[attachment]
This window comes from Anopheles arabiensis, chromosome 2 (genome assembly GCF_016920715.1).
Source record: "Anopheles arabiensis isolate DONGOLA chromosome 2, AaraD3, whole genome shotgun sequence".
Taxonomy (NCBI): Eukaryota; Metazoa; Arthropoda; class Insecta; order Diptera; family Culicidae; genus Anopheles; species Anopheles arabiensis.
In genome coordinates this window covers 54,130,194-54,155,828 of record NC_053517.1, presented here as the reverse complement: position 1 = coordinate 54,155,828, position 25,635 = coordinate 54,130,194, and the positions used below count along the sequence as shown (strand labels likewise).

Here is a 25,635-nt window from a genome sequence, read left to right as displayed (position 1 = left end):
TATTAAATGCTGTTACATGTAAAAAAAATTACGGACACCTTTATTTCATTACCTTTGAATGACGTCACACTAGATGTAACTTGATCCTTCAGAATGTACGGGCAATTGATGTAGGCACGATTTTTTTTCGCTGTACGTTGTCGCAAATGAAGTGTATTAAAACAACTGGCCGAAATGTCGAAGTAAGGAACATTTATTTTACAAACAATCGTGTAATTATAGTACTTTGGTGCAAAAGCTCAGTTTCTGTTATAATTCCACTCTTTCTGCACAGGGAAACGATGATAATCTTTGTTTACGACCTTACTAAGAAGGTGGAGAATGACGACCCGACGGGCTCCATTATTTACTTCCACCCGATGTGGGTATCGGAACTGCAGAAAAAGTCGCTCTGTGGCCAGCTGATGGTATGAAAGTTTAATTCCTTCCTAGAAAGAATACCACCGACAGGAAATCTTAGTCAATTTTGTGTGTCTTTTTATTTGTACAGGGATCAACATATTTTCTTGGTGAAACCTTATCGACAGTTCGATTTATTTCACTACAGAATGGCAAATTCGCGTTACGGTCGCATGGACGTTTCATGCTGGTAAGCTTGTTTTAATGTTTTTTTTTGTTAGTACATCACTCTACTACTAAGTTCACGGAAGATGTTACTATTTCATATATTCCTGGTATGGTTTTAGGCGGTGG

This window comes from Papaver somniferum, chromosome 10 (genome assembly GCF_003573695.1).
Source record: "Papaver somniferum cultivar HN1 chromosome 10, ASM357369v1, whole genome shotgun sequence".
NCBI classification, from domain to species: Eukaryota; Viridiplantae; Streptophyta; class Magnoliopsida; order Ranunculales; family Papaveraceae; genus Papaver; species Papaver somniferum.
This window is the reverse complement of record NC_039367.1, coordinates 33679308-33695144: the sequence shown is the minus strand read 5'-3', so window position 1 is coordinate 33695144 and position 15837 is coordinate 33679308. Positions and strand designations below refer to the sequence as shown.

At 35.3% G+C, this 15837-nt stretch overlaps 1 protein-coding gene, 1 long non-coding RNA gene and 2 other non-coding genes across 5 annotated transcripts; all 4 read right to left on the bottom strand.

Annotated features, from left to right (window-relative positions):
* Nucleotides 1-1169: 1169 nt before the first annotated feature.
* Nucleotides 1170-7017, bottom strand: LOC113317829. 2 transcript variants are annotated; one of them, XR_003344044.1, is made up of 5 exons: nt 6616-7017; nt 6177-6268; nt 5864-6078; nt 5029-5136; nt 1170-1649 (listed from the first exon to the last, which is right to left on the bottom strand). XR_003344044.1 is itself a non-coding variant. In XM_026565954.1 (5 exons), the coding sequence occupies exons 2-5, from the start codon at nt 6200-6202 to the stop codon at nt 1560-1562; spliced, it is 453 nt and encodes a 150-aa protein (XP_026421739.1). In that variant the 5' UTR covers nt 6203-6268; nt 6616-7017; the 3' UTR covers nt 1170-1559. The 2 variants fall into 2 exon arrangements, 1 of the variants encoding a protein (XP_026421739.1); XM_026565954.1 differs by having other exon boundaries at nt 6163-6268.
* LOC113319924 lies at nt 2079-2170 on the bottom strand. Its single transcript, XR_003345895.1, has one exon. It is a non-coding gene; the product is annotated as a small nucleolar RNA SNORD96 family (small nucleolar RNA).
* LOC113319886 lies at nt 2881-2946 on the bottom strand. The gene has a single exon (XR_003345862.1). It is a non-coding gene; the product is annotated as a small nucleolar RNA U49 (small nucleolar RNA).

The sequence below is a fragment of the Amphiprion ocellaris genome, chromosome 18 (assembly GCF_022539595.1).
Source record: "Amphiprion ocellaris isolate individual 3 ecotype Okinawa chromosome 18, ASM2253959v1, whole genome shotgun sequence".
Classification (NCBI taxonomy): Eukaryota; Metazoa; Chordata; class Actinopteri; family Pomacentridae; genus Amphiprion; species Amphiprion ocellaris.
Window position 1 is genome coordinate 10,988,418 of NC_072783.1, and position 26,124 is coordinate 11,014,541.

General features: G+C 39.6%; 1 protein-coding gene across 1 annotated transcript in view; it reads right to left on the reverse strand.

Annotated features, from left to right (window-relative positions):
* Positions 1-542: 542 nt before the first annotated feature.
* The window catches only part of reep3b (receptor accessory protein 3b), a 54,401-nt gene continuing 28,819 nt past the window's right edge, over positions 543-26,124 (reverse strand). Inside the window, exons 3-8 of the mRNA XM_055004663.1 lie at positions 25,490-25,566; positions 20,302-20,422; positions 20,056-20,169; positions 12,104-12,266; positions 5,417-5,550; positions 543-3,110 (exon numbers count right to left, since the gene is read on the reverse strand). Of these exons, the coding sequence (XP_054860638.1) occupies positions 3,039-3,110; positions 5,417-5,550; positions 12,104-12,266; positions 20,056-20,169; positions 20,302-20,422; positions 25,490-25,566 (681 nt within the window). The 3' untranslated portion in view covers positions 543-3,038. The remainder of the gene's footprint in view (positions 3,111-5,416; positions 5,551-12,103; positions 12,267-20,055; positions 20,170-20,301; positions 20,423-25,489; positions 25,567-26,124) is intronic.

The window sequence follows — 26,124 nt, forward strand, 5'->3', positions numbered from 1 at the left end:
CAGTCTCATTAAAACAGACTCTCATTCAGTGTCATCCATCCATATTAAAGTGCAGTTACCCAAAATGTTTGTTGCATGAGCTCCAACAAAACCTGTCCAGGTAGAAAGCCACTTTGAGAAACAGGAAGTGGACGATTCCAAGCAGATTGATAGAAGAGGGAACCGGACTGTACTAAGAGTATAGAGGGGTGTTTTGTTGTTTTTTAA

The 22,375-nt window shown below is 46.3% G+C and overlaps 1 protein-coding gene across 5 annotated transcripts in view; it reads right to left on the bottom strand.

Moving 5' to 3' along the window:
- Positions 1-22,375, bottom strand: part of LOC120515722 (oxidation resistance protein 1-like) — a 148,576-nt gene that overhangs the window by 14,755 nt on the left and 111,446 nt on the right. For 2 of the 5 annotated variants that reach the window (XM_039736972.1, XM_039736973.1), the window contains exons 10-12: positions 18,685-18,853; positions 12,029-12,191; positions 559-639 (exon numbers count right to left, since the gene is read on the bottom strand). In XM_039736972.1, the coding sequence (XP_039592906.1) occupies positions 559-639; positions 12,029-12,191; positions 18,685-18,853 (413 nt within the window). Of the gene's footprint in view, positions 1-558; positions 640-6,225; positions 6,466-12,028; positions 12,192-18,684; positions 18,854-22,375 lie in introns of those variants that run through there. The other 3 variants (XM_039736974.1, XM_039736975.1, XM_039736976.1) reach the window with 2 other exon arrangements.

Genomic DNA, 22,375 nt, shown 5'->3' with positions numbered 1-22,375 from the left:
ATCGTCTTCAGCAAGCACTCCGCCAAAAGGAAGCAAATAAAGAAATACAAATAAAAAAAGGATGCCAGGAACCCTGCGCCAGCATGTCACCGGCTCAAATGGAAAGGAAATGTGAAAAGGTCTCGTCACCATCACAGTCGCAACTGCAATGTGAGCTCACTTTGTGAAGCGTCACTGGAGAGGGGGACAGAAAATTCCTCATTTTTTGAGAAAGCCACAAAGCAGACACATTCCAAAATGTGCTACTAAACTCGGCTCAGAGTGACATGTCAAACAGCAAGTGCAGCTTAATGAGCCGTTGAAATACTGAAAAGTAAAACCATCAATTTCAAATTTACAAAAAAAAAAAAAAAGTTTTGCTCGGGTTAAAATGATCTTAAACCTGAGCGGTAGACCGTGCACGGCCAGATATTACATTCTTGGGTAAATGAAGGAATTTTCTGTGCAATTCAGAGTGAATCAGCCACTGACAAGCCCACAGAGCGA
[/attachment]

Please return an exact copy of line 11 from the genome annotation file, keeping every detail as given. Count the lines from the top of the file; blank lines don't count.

At 35.3% G+C, this 15837-nt stretch overlaps 1 protein-coding gene, 1 long non-coding RNA gene and 2 other non-coding genes across 5 annotated transcripts; all 4 read right to left on the bottom strand.